Enhancing carbon sequestration and improving livelihoods in Mexico's shade-grown coffee plantations

Exploring the role of smallholder coffee farms and native tree species in the future of climate change, through carbon sequestration and local livelihoods.

Coffee beans

The forests of the state of Veracruz fall within the Mesoamerican biodiversity hotspot and have been assessed as one of the centres of tree diversity of Mexico. One such ecosystem is the Tropical Montane Cloud Forests (TMCF). TMCFs cover less than 1% of Mexico’s national territory but are home to around 10% of the plant biodiversity within the country, including a high number of endemic species.

The livelihoods of most families, mainly in the central region of the State of Veracruz, depend on coffee production, which is vital to the local economy. Climate change is already altering the cultivation conditions, and 50% of the cloud forest area of Mexico has already been transformed by human activities such as urbanization and deforestation for agriculture. For these reasons, the capacity of the cloud forest to support the livelihoods of local communities, including coffee production, has been reduced. This reduction is due to a lower capacity of the forest to mitigate climate change by removing carbon (CO2) from the atmosphere.

Therefore, it is important to find innovative ways to mitigate climate change. Enriching shade-grown coffee plantations with native trees that have a high capacity for carbon sequestration, are useful for local communities, contributes to mitigating the effects of climate change and, at the same time, strengthens local livelihoods.

This project aims to strengthen the capacity of smallholder farmers’ plantations to mitigate climate change, conserve biodiversity, and improve their livelihoods through the enhancement of tree diversity and their ecosystem services in shade-grown coffee plantations in the TMCF in Veracruz, Mexico.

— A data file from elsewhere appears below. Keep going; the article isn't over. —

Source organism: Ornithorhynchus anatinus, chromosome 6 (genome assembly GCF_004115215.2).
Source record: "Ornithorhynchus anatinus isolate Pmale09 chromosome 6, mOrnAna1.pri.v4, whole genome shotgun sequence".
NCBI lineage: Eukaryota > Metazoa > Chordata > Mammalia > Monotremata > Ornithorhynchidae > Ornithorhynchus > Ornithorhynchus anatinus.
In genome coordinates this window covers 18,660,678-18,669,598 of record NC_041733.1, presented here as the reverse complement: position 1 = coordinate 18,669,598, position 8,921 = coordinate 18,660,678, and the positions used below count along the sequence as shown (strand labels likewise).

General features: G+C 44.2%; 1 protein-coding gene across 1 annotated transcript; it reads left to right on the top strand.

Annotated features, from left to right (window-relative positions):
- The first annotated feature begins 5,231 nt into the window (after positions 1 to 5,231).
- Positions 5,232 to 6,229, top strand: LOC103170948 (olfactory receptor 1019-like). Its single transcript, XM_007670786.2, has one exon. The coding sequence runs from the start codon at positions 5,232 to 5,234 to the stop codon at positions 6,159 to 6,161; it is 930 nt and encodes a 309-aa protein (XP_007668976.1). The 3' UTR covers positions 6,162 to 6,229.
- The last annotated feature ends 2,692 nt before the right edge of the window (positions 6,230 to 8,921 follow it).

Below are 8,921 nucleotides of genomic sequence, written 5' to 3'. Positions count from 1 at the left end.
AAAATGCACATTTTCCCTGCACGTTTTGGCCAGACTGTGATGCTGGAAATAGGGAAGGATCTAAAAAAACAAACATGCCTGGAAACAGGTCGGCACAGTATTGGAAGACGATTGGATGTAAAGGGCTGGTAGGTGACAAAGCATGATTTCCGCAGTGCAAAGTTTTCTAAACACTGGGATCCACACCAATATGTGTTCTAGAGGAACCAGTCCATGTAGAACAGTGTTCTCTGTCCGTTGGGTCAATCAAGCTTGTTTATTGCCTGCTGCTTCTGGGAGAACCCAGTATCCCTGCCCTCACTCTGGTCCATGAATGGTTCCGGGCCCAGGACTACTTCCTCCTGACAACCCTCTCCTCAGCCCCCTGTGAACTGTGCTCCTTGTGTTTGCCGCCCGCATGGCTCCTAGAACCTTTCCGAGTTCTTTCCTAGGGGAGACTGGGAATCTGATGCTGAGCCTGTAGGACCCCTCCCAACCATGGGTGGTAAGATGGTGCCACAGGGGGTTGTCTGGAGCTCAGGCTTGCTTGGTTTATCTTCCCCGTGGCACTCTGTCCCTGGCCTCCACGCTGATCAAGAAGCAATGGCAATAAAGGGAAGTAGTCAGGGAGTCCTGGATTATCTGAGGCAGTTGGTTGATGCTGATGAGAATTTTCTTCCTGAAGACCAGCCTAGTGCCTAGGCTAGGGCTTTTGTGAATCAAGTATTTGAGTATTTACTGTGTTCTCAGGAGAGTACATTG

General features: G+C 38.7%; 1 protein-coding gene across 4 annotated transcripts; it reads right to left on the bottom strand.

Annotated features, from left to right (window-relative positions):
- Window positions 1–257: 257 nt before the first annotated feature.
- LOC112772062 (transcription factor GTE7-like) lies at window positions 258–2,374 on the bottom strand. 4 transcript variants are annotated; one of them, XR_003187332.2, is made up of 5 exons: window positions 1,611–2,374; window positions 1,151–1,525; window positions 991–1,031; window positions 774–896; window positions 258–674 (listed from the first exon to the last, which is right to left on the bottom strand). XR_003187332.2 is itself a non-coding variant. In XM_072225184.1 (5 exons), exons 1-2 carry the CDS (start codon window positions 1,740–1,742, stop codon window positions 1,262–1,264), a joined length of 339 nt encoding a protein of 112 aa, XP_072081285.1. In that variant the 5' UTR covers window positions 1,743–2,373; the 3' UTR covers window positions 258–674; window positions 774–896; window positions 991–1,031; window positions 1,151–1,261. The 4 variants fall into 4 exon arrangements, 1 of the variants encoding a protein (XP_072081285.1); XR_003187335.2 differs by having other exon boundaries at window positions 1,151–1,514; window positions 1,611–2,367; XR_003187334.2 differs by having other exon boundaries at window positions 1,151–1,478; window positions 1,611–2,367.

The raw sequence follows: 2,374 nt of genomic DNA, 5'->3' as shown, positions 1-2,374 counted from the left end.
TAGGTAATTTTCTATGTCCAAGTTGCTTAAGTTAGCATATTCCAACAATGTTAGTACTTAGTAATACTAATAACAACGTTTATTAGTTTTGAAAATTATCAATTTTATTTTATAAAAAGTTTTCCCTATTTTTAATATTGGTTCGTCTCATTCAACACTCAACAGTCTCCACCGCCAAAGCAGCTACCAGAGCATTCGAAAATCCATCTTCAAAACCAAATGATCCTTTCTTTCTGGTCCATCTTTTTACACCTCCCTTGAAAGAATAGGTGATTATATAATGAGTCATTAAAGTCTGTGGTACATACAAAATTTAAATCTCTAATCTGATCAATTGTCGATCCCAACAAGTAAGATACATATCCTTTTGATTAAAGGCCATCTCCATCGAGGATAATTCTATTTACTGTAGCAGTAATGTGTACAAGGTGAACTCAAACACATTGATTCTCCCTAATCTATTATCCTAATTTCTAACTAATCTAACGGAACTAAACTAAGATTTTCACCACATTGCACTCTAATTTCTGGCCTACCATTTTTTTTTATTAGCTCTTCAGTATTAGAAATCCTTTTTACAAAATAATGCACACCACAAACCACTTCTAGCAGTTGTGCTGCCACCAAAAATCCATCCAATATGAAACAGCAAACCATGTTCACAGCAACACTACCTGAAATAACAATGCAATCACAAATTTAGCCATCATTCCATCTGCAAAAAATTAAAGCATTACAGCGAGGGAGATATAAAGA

• Presentation of project results and methodology in a participatory workshop with coffee producers
  • A Handbook on Using Native Trees to Enhance Carbon Sequestration in Shade-grown Coffee Plantations
  • Analysis Report on the selection of 25 Tree Native Species preferred by smallholder farmers.  
  • A Climate Resilience Evaluation on 7 Selected Tree Native Species. 
  • Assessment on the Potential of Carbon Capture for 5 Tree Species 
  • A Methodology for the selection and agroecological management of native tree species to enhance carbon sequestration (mitigation of climate change) in the production of shade-grown coffee. 

Dr Tiziana Ulian

Michael Way

Project Coordinator
Dr Maraeva Gianella

Project Officer
Elizabeth Bell

Research Assistant
Silvia Bacci

Other Kew team members
William Milliken
Efisio Mattana

Facultad de Estudios Superiores Iztacala, Universidad Nacional Autónoma de México

Principal investigator in Mexico
Dr Patricia Dávila Aranda

Dr Isela Rodríguez Arévalo

Dr César Mateo Flores Ortiz

Other team members:
Dr. Alejandra Salguero Velázquez
Lilia García Rojas
Martín López Carrera
Dr. Salvador Sampayo Maldonado
Dr. Daniel Cabrera Santos
Josefina Vázquez Medrano
Anabel Ruiz Flores
Laura Campos Arias
Ivan Plascencia Rosiles
Alejandra Velázquez Maulón
Juliana Álvarez Lara
Alvaro Casa Madrid Cerón
Jessica Snell Cordero
Armando Ponce Vargas

Pronatura Veracruz

Implementation supervisor and Director
Elisa Peresbarbosa Rojas

Project Coordinator
Angela Viviana Rojas Rojas

Coordinadora Programa de Cafetales y Biodiversidad
Dr Jazmín Cobos Silva

Other team members
Miryam Araceli García Álvarez
Flor G. Vázquez Corzas
José Luis Ramírez Morales
Yumei Cabrera Carrasco
Lucero García Miranda
Virgilio Hernandez Vidal
Alejandro Martínez González
Ana Gabriela Zamora Martínez
Roberto Aburto Muñoz
Alejandro Guerrero Lara
Diego Alberto Ávila Ruiz
Gabriela Martínez

UK PACT Mexico
• John and Catherine Emberson